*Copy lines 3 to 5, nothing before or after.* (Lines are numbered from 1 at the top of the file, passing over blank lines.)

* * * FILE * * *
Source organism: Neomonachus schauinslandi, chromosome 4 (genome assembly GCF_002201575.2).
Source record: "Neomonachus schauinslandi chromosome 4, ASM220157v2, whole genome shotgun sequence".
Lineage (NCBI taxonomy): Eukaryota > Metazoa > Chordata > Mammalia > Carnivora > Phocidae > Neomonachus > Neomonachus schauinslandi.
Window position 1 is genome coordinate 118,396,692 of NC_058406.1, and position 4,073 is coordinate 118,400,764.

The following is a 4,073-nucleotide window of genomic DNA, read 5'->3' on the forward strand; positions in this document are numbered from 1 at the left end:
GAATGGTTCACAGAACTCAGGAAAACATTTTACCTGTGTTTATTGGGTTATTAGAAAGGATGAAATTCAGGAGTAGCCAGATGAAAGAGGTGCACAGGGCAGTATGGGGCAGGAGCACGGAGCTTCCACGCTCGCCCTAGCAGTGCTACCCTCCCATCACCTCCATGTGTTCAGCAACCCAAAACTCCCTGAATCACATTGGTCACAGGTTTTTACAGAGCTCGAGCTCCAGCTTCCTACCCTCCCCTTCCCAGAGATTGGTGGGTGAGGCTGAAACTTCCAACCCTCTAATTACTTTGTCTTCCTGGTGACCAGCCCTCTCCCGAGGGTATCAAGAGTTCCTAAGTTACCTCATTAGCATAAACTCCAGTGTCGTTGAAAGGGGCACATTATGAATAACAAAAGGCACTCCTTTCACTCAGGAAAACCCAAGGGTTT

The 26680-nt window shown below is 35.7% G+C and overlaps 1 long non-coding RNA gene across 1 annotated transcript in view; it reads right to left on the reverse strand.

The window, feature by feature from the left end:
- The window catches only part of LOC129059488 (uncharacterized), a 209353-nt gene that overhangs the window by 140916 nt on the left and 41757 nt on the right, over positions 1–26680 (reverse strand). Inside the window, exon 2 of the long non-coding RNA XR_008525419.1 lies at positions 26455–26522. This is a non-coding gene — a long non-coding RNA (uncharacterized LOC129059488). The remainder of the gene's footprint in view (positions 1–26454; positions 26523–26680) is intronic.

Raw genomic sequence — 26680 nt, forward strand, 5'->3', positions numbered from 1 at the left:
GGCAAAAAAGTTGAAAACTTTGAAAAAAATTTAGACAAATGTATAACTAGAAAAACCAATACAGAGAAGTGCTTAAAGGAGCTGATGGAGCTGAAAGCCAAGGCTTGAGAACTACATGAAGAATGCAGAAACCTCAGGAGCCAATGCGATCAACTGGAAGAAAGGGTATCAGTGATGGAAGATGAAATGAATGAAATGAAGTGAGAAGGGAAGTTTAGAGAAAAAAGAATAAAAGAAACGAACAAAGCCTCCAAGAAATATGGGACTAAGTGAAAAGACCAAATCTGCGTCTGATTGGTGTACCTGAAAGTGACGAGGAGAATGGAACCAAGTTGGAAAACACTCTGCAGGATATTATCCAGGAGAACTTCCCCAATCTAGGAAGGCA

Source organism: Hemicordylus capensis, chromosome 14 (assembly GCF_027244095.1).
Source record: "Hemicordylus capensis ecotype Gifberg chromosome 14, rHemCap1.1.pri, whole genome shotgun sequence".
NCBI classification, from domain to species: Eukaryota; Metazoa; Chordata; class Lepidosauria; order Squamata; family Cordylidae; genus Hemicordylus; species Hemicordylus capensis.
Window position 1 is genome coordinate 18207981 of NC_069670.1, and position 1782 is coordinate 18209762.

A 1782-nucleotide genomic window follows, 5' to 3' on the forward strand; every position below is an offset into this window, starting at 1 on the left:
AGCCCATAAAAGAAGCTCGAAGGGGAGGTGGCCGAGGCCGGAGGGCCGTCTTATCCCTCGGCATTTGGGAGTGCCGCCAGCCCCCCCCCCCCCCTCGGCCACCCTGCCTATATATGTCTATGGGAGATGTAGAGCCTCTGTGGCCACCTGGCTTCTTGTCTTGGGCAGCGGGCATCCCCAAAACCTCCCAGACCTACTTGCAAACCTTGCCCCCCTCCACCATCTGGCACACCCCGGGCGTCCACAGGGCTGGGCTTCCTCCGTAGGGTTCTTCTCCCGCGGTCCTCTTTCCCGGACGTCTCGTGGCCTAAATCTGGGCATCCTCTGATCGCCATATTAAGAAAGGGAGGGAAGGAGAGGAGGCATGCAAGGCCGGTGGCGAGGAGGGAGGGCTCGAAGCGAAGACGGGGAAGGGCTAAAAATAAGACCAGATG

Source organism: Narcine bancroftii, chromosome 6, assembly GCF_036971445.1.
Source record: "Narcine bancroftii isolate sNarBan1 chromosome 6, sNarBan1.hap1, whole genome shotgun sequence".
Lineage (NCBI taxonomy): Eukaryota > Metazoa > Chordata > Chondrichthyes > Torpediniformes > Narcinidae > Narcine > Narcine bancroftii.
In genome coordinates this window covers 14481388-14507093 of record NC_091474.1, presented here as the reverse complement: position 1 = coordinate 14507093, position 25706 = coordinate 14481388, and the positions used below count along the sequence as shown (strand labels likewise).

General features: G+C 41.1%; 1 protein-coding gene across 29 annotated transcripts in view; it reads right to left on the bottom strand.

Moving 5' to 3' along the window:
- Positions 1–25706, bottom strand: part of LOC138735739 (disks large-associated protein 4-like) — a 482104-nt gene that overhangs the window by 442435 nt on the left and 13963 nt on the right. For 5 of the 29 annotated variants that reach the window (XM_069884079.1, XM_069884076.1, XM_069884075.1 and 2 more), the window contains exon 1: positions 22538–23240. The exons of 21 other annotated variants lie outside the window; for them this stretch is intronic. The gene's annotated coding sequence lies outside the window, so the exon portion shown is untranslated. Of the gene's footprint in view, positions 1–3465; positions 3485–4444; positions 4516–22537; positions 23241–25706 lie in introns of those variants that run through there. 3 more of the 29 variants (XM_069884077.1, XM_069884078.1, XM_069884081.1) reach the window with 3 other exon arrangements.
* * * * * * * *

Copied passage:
Lineage (NCBI taxonomy): Eukaryota > Metazoa > Chordata > Mammalia > Carnivora > Phocidae > Neomonachus > Neomonachus schauinslandi.
Window position 1 is genome coordinate 118,396,692 of NC_058406.1, and position 4,073 is coordinate 118,400,764.

The following is a 4,073-nucleotide window of genomic DNA, read 5'->3' on the forward strand; positions in this document are numbered from 1 at the left end: